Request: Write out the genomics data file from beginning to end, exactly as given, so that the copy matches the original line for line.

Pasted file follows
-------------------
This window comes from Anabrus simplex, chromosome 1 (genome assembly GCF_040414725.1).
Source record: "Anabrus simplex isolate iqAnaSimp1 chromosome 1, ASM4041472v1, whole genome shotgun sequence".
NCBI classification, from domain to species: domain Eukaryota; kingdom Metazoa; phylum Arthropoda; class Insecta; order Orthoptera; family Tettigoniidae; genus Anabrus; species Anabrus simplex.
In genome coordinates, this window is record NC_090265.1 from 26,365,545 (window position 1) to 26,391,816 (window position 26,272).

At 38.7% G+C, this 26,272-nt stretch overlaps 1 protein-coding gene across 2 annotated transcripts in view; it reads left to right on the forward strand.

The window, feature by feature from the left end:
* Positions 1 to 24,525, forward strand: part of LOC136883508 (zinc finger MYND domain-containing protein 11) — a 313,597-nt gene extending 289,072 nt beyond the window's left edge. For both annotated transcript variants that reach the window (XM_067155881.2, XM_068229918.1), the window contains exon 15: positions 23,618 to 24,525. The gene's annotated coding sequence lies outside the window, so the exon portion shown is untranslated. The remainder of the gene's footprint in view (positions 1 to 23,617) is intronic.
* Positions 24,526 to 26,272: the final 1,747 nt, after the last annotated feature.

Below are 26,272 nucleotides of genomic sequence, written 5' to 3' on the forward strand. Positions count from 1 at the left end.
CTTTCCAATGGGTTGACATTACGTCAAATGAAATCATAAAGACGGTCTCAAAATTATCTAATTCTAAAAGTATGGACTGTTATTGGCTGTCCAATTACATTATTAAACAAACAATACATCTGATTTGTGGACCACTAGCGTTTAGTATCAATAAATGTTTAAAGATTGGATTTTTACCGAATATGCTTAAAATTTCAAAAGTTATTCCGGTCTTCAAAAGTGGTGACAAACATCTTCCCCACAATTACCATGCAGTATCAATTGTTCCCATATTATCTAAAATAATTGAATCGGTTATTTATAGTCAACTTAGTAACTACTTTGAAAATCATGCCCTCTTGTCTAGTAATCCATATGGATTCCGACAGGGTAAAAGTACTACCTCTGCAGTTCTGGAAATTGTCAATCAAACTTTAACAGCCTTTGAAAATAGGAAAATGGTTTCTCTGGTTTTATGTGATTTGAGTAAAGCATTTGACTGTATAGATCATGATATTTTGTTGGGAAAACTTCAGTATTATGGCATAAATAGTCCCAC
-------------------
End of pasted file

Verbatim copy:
This window comes from Anabrus simplex, chromosome 1 (genome assembly GCF_040414725.1).
Source record: "Anabrus simplex isolate iqAnaSimp1 chromosome 1, ASM4041472v1, whole genome shotgun sequence".
NCBI classification, from domain to species: domain Eukaryota; kingdom Metazoa; phylum Arthropoda; class Insecta; order Orthoptera; family Tettigoniidae; genus Anabrus; species Anabrus simplex.
In genome coordinates, this window is record NC_090265.1 from 26,365,545 (window position 1) to 26,391,816 (window position 26,272).

At 38.7% G+C, this 26,272-nt stretch overlaps 1 protein-coding gene across 2 annotated transcripts in view; it reads left to right on the forward strand.

The window, feature by feature from the left end:
* Positions 1 to 24,525, forward strand: part of LOC136883508 (zinc finger MYND domain-containing protein 11) — a 313,597-nt gene extending 289,072 nt beyond the window's left edge. For both annotated transcript variants that reach the window (XM_067155881.2, XM_068229918.1), the window contains exon 15: positions 23,618 to 24,525. The gene's annotated coding sequence lies outside the window, so the exon portion shown is untranslated. The remainder of the gene's footprint in view (positions 1 to 23,617) is intronic.
* Positions 24,526 to 26,272: the final 1,747 nt, after the last annotated feature.

Below are 26,272 nucleotides of genomic sequence, written 5' to 3' on the forward strand. Positions count from 1 at the left end.
CTTTCCAATGGGTTGACATTACGTCAAATGAAATCATAAAGACGGTCTCAAAATTATCTAATTCTAAAAGTATGGACTGTTATTGGCTGTCCAATTACATTATTAAACAAACAATACATCTGATTTGTGGACCACTAGCGTTTAGTATCAATAAATGTTTAAAGATTGGATTTTTACCGAATATGCTTAAAATTTCAAAAGTTATTCCGGTCTTCAAAAGTGGTGACAAACATCTTCCCCACAATTACCATGCAGTATCAATTGTTCCCATATTATCTAAAATAATTGAATCGGTTATTTATAGTCAACTTAGTAACTACTTTGAAAATCATGCCCTCTTGTCTAGTAATCCATATGGATTCCGACAGGGTAAAAGTACTACCTCTGCAGTTCTGGAAATTGTCAATCAAACTTTAACAGCCTTTGAAAATAGGAAAATGGTTTCTCTGGTTTTATGTGATTTGAGTAAAGCATTTGACTGTATAGATCATGATATTTTGTTGGGAAAACTTCAGTATTATGGCATAAATAGTCCCAC